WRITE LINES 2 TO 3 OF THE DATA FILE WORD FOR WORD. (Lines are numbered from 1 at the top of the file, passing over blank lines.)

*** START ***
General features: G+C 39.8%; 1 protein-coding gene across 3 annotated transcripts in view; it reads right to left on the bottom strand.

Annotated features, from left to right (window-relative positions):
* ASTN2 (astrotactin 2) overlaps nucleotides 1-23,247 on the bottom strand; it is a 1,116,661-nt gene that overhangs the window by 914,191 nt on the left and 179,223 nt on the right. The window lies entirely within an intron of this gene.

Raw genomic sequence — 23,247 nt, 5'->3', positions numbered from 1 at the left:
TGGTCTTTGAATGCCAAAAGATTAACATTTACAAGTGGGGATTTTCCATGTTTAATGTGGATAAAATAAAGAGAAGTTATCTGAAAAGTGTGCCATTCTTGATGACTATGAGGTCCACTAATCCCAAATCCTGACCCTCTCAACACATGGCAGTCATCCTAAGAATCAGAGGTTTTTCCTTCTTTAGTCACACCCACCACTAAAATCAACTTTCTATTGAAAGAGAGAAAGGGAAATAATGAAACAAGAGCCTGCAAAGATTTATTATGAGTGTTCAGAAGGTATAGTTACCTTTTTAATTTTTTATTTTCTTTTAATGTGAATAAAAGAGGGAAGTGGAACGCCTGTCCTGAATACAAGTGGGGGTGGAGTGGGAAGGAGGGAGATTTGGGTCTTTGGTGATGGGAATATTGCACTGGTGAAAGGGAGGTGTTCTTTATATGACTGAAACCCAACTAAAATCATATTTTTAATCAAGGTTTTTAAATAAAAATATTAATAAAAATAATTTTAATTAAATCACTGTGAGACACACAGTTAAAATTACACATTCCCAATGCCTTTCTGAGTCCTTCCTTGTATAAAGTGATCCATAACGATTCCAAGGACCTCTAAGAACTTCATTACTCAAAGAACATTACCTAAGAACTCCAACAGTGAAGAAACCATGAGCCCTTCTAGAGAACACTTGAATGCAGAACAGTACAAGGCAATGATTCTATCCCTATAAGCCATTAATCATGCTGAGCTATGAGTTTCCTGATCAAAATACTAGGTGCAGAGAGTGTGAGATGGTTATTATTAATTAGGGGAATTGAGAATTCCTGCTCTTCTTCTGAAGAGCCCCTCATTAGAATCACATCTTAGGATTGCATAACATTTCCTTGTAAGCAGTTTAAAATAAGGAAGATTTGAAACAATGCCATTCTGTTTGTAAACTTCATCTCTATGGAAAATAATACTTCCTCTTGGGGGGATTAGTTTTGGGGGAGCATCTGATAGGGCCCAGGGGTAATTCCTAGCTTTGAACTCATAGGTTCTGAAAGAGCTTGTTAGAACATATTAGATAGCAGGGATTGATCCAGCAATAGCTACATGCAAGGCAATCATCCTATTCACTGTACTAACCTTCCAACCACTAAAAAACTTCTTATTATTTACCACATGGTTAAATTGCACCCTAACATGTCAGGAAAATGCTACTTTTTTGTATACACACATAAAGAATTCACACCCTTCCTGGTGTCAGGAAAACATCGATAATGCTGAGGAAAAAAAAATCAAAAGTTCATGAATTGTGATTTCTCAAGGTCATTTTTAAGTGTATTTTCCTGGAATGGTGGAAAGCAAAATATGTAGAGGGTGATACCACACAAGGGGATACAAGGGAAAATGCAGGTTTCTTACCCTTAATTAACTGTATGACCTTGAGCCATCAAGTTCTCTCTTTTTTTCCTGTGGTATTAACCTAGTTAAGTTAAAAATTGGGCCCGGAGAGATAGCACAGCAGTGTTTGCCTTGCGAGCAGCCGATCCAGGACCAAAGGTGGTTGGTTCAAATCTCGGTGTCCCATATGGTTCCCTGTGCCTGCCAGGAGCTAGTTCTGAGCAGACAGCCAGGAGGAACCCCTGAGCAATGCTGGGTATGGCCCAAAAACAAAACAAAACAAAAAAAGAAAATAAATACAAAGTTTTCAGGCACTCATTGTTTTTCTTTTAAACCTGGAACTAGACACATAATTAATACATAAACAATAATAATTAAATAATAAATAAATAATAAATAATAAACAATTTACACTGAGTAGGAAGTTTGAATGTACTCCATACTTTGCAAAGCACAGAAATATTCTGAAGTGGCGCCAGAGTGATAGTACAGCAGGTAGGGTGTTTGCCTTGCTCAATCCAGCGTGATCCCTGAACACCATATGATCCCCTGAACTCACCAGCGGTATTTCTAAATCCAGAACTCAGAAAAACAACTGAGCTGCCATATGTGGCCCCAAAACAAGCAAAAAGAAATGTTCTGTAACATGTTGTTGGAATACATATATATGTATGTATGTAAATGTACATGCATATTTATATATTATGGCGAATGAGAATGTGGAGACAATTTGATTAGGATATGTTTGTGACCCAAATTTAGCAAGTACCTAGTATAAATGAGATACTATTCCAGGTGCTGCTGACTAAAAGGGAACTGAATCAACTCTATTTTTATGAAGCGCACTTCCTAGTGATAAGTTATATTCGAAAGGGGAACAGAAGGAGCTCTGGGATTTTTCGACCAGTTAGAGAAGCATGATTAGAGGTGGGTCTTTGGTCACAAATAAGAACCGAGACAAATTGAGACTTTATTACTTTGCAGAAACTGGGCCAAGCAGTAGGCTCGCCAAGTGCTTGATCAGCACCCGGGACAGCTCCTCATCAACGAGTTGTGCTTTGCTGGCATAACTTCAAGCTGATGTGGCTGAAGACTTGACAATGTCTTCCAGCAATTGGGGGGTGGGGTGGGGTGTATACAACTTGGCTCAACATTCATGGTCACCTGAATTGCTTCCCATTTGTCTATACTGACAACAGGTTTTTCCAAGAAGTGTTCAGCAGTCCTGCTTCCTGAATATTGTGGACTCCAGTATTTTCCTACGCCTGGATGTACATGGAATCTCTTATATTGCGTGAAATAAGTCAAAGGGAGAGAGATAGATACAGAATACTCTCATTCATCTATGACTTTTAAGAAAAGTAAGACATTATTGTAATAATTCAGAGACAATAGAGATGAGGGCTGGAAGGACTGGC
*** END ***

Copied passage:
Annotated features, from left to right (window-relative positions):
* ASTN2 (astrotactin 2) overlaps nucleotides 1-23,247 on the bottom strand; it is a 1,116,661-nt gene that overhangs the window by 914,191 nt on the left and 179,223 nt on the right. The window lies entirely within an intron of this gene.